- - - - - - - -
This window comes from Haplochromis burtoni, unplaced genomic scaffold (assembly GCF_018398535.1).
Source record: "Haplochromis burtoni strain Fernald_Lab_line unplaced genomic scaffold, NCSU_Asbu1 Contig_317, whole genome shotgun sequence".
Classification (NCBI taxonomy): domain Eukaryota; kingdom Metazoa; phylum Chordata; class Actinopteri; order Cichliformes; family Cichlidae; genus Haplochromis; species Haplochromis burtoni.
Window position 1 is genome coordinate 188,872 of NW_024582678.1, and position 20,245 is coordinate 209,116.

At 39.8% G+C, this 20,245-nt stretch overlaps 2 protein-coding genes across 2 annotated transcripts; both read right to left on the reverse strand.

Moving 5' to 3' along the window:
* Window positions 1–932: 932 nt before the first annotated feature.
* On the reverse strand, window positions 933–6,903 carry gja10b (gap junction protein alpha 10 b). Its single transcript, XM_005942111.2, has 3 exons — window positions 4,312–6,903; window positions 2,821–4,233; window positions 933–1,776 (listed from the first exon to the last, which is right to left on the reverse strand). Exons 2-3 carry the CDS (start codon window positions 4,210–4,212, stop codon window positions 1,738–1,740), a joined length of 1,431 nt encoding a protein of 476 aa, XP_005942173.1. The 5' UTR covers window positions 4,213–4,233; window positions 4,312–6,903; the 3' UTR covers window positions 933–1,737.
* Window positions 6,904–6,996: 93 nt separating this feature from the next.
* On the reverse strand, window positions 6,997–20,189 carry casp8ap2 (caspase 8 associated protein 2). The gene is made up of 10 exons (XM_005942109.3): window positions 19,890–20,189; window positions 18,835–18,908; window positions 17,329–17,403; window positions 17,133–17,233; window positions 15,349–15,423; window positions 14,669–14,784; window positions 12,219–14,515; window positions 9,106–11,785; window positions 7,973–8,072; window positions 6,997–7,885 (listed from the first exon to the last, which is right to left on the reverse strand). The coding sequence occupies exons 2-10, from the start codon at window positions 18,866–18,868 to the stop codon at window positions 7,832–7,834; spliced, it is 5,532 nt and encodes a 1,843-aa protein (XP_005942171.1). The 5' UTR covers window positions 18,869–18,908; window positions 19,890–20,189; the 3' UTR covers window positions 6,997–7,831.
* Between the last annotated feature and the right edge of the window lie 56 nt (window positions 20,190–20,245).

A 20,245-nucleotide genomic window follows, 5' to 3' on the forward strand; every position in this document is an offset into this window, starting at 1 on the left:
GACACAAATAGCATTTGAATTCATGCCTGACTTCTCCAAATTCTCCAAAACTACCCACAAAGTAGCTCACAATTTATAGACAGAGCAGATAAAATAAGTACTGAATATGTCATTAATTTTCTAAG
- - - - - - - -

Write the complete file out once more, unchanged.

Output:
This window comes from Haplochromis burtoni, unplaced genomic scaffold (assembly GCF_018398535.1).
Source record: "Haplochromis burtoni strain Fernald_Lab_line unplaced genomic scaffold, NCSU_Asbu1 Contig_317, whole genome shotgun sequence".
Classification (NCBI taxonomy): domain Eukaryota; kingdom Metazoa; phylum Chordata; class Actinopteri; order Cichliformes; family Cichlidae; genus Haplochromis; species Haplochromis burtoni.
Window position 1 is genome coordinate 188,872 of NW_024582678.1, and position 20,245 is coordinate 209,116.

At 39.8% G+C, this 20,245-nt stretch overlaps 2 protein-coding genes across 2 annotated transcripts; both read right to left on the reverse strand.

Moving 5' to 3' along the window:
* Window positions 1–932: 932 nt before the first annotated feature.
* On the reverse strand, window positions 933–6,903 carry gja10b (gap junction protein alpha 10 b). Its single transcript, XM_005942111.2, has 3 exons — window positions 4,312–6,903; window positions 2,821–4,233; window positions 933–1,776 (listed from the first exon to the last, which is right to left on the reverse strand). Exons 2-3 carry the CDS (start codon window positions 4,210–4,212, stop codon window positions 1,738–1,740), a joined length of 1,431 nt encoding a protein of 476 aa, XP_005942173.1. The 5' UTR covers window positions 4,213–4,233; window positions 4,312–6,903; the 3' UTR covers window positions 933–1,737.
* Window positions 6,904–6,996: 93 nt separating this feature from the next.
* On the reverse strand, window positions 6,997–20,189 carry casp8ap2 (caspase 8 associated protein 2). The gene is made up of 10 exons (XM_005942109.3): window positions 19,890–20,189; window positions 18,835–18,908; window positions 17,329–17,403; window positions 17,133–17,233; window positions 15,349–15,423; window positions 14,669–14,784; window positions 12,219–14,515; window positions 9,106–11,785; window positions 7,973–8,072; window positions 6,997–7,885 (listed from the first exon to the last, which is right to left on the reverse strand). The coding sequence occupies exons 2-10, from the start codon at window positions 18,866–18,868 to the stop codon at window positions 7,832–7,834; spliced, it is 5,532 nt and encodes a 1,843-aa protein (XP_005942171.1). The 5' UTR covers window positions 18,869–18,908; window positions 19,890–20,189; the 3' UTR covers window positions 6,997–7,831.
* Between the last annotated feature and the right edge of the window lie 56 nt (window positions 20,190–20,245).

A 20,245-nucleotide genomic window follows, 5' to 3' on the forward strand; every position in this document is an offset into this window, starting at 1 on the left:
GACACAAATAGCATTTGAATTCATGCCTGACTTCTCCAAATTCTCCAAAACTACCCACAAAGTAGCTCACAATTTATAGACAGAGCAGATAAAATAAGTACTGAATATGTCATTAATTTTCTAAG